Currently, I am considered an in-network provider for many Aetna, Blue Cross Blue Shield, Cigna, United Healthcare and Magellan plans. I am also on panels with several EAPs (Employee Assistant Program). It is important to know that not using insurance has its benefits. For example, your privacy is enhanced as there is no need to share information with your insurance carrier in order to receive payment. Also, if you have a high deductible, you may be responsible for all services until that deductible is met. Likewise, while EAPs allow you to address a variety of issues, some insurances do not cover preventative maintenance issues (such as pre-marital counseling) like they do for physical health issues, and many require a diagnosis. You also have the added benefit of not having insurance dictate the amount or type of counseling that can be provided.
I am bound by state and federal laws as well as my professional code of ethics to maintain client privacy. Also, I do not share information unless you request in writing that I share the information, you are an imminent danger to yourself or others, or there is reasonable suspicion of abuse or neglect of a child, elderly or person with disability. Certain information may be shared with your insurance carrier if you elect to use your insurance for payment.
If you are concerned that your privacy has been compromised, please speak with your counselor or their supervisor. If you believe that your counselor has acted unethically and you need to file a complaint, you can contact the licensing board at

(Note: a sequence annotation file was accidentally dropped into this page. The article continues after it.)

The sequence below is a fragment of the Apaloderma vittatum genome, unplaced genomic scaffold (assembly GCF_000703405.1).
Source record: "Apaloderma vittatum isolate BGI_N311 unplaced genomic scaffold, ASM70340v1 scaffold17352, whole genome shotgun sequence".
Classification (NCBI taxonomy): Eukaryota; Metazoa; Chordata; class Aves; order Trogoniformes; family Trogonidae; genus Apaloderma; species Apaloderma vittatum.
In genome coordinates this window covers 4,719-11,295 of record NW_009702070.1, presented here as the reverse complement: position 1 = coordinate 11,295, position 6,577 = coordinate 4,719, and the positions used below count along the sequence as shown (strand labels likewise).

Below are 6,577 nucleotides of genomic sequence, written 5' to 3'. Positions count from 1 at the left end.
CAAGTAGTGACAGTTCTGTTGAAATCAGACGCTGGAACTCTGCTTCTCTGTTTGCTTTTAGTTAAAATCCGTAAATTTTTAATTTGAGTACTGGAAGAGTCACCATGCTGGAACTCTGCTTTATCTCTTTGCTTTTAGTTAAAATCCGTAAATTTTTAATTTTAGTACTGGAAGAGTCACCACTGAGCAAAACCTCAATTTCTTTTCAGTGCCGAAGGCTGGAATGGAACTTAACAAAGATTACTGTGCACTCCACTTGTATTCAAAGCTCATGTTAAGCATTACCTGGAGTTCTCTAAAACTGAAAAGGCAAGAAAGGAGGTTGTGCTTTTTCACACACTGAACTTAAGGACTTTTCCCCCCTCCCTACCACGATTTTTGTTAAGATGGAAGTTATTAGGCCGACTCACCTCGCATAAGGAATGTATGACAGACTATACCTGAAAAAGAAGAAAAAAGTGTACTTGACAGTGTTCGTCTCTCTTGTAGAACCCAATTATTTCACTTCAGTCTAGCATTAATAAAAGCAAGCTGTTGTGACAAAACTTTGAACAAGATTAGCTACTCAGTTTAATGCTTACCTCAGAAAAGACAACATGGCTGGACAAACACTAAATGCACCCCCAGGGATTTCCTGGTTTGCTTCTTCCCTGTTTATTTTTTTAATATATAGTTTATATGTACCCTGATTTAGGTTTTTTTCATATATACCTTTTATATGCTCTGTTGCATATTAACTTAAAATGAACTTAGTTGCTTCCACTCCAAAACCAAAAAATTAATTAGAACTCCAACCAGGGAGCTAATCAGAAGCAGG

Complaints Management and Investigative Section
P.O. Box 141369
Austin, Texas 78714-1369
or call 1-800-942-5540 to request the appropriate form or obtain more information.
Generally, the first and second sessions are focused on understanding you as a person and the concerns that brought you in. During this time, we may discuss family history, your personal history, and other pertinent information. During the second or third session, we may begin to discuss your specific goals, what you hope to get out of meeting, and begin planning steps on how to meet those goals. Subsequent sessions may focus on developing the skills, insights or behaviors needed to help achieve your goal. This is just a general description of how your sessions could be, and is not an exact depiction of all therapy/counseling encounters. Your specific needs and level of involvement will determine how our time together progresses.
Counseling is very personal and many people seek counsel for a host of different reasons. If you feel that your life can benefit from you getting objective and unbiased support, feedback and tools, you may be ready for counseling. If you are struggling with negative feelings or thoughts that you just can't seem to shake, counseling may be for you. If you have areas of your life that you would like to work on improving, you may be ready for counseling. Counseling does have it's risks as you may have to deal with things that are challenging to address, or you might unearth uncomfortable feelings that you have ignored.
The frequency and duration of the counseling relationship is dependent upon your identified needs and goals. These are typically identified within the first and second sessions. During this time, you and your counselor will determine the best course of treatment for you including frequency of sessions and for how long. Each counseling situation is unique and more about this can be discussed with your therapist.